Near-ultraviolet-induced matrix-assisted laser desorption/ionization as a function of wavelength

  • Xiangjun Chen
  • James A. Carroll
  • Ronald C. Beavis
Focus: Maldi

DOI: 10.1016/S1044-0305(98)00059-2

Cite this article as:
Chen, X., Carroll, J.A. & Beavis, R.C. J Am Soc Mass Spectrom (1998) 9: 885. doi:10.1016/S1044-0305(98)00059-2

Abstract

The matrix-assisted laser desorption/ionization (MALDI) effect for the ablation of polypeptide ions was studied as a function of wavelength in the range 360–450 nm, using a tunable titanium:sapphire laser and the matrices (trans)α-cyano-4-hydroxycinnamic acid, (trans)3,5-dimethoxy-4-hydroxycinnamic acid, and (trans)β-indoleacrylic acid. The results demonstrated that the qualitative aspects of the MALDI effect remained largely unchanged as a function of wavelength until the matrix crystal’s absorption coefficient approached 6 × 104 cm−1. Wavelengths at which the absorption coefficient was lower than this value did not produce observable polypeptide ions. In the range of wavelengths where polypeptide ions could be observed, the effect was generated only when the average energy absorbed in the 10-nm layer immediately below the crystal surface was >8 kJ/cm3 regardless of the total amount of energy absorbed in the remainder of the crystal. It was demonstrated that on the basis of the other results in this paper and those in the literature that the mechanism that generates polypeptide ions cannot be either photochemically induced or the same mechanism that gives rise to matrix ions. A model for ionization is proposed that decouples matrix and protein ionization in a simple manner that has direct analogy to the behavior of ionic solutes in polar solvents. The model satisfies the currently available experimental evidence and unifies the results obtained by MALDI at all wavelengths.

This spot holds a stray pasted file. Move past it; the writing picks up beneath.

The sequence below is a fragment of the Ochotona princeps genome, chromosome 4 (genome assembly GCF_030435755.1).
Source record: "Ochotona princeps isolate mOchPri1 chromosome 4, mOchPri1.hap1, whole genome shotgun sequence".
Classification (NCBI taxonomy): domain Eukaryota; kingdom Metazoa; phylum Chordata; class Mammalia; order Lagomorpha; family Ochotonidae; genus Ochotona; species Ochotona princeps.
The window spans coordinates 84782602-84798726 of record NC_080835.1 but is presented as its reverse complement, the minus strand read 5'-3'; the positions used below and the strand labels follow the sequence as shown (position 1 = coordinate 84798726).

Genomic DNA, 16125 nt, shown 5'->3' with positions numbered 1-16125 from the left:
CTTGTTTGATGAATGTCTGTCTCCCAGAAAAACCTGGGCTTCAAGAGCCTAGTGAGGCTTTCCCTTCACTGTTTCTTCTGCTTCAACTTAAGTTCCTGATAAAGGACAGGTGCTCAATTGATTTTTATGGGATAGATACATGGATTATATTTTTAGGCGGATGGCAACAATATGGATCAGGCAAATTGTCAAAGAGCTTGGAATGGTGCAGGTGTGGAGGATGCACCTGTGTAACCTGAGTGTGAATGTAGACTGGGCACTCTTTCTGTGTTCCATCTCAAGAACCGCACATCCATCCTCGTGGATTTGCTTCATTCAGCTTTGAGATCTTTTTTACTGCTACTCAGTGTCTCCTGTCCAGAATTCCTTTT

Copyright information

© American Society for Mass Spectrometry 1998

Authors and Affiliations

  • Xiangjun Chen
    • 1
  • James A. Carroll
    • 1
  • Ronald C. Beavis
    • 3
  1. 1.Department of ChemistryNew York UniversityNew YorkUSA
  2. 2.Analytical Science CenterMonsanto Co.St. Louis
  3. 3.Eli Lilly & Co.Lilly Research LaboratoriesIndianapolisUSA

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